Those were braided cables. They were a larger diameter and required larger housing: 6mm brake housing, etc. They did have a lot of linear elasticity, hence the need for larger diameters. They were flexible around bends, you could tie them in a knot. Disadvantages outweighed benefits in the end.
    Those had 49strands. I wonder exacly how this one is wound…

  5. Jeff on

    I heard a rumor about a company in Denmark that was making cables from the manes of unicorns that weights 4 grams, never stretched, and repelled dirt and grime…

  6. NotAMachinist on

    I remember them being very flexible. I think they disappeared when STI levers were introduced. The elasticity may have been fine with the short cable runs of down-tube levers, but not for STI. It will be interesting to see if these work better.


  7. maddogeco on

    Why has nobody ever thought about hydraulic actuated derailleurs? Dirt can get in and it wont stretch. No extra bits of cable hanging off the ends. I hate cables on bikes.

  8. Jim on

    As stated above, cables do not stretch. It’s a myth at this point. Maybe cheap ones used to, but no longer. The housing compresses and settles deeper into the ferules, which has a similar effect, but can’t be prevented with nice cables, only careful finishing of the ends of the housing and good seating.

    (Source: Barnett)

  9. maddogeco on

    Thanks guys that Acros gear look more complicated that building and enigma machine in boxing gloves. Might just learn how to tune my 105’s better

  10. bikeguy717 on


    Thanks for the heads up on the copy! I often think of the progressive nature of mountain peaks ( and alligators).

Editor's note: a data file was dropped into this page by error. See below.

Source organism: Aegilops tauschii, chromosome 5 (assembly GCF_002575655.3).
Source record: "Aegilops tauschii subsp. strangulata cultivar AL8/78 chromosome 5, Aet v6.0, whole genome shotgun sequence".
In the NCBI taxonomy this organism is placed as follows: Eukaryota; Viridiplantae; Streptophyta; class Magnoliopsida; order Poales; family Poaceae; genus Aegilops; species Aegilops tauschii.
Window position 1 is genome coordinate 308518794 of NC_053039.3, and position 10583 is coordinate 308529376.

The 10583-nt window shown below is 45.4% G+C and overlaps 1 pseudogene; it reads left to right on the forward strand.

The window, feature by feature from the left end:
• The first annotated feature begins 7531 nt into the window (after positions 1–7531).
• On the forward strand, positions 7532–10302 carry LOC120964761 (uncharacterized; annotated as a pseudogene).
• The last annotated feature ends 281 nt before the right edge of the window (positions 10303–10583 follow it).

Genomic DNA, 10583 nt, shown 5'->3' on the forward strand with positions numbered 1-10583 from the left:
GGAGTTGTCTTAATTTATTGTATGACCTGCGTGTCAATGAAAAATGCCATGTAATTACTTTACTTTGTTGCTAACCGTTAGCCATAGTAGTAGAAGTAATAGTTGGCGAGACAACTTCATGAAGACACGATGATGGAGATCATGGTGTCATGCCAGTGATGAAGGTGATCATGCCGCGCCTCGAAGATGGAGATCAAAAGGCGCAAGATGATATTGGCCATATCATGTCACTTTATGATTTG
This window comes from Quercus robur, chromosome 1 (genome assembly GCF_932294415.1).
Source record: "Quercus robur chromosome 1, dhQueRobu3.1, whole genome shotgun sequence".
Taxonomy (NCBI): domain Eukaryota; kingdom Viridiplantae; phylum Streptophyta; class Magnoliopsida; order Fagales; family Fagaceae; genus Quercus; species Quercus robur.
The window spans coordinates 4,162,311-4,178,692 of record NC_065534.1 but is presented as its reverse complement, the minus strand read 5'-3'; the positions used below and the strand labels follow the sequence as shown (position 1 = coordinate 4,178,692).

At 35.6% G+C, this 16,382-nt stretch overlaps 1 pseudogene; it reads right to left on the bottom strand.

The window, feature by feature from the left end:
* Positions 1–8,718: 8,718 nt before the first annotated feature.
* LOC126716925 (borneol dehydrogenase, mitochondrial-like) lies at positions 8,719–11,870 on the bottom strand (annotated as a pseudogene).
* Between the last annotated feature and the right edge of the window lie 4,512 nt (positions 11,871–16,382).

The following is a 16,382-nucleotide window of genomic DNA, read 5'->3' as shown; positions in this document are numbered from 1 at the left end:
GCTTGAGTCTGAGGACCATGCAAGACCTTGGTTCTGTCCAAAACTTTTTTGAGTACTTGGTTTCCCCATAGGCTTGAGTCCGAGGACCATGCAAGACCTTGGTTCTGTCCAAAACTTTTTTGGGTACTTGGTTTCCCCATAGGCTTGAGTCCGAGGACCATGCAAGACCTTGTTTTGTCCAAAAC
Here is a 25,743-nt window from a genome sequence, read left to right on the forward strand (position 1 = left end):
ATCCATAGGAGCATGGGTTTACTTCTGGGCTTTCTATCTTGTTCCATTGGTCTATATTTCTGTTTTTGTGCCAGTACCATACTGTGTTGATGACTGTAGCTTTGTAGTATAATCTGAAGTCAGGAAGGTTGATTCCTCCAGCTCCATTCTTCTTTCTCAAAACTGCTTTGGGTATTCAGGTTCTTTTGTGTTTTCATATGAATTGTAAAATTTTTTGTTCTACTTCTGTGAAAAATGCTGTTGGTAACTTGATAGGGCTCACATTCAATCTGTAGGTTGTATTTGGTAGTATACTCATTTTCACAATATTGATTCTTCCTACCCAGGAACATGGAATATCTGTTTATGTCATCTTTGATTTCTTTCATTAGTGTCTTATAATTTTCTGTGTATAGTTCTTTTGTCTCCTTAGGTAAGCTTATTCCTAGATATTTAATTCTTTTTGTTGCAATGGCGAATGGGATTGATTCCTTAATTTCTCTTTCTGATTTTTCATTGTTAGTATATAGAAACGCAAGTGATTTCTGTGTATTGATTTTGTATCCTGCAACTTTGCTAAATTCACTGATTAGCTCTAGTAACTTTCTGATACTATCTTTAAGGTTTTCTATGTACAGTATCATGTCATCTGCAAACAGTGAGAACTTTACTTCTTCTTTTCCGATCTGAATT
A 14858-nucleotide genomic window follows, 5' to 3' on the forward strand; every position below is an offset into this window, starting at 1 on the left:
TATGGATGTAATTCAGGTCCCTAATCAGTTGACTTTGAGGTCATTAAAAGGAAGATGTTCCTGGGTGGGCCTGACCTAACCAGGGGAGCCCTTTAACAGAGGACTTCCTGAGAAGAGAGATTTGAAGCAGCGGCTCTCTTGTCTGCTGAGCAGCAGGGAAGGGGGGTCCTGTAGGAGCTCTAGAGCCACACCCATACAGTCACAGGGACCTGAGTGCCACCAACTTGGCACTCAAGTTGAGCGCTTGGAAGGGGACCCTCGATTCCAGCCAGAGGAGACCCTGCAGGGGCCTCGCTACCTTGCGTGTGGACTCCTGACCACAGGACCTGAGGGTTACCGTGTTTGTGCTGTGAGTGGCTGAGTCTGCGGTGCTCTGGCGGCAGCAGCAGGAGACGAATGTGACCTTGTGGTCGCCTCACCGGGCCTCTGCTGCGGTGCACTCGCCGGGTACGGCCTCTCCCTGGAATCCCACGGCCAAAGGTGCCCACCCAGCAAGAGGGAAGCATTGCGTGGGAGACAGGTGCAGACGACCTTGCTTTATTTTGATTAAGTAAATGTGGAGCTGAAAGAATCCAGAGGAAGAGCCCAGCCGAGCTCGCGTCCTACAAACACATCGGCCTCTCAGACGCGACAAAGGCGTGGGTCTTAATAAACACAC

11. Rob on

    No cables do stretch, as do chains.

    There are only a few metals that dont creep. These are only really found in jet engines and similar high temperature environments.

    So whoever thinks that cables and chains dont stretch, educate yourself a little and just read the wiki.

    Source: Oh about 6 years of materials science….

  12. Tyler Benedict on

    Dope – Indeed. RIP Gore Cables. I have a couple sets sealed in the box I’m reserving for some special builds someday. That, and lots of used sets I’m doing my best to preserve!

  13. treck raceing rodebike on

    Certainly more efficient/economic to put a different kind of cable end on each end, but having to cut the cable before installation (compared to tip-welded/soldered ends) can be a big problem with modern road shifters due to the tight bends they have to make through the shifter for installation. Many times I find this just leads to fraying before they can get through. I suppose you could just solder the tip yourself… /meticulous nitpick, ready for the digital pitchfork-wielding angry mobs of the internets

  14. Dominic on

    Fair point but the rate of wear on a chain far exceeds the amount of creep it sees.
    As for cables, I tend to agree that once the housing is properly bedded (and properly finishing the ends of the housing helps immeasurably) the cable itself is prone to continued creep, if slight.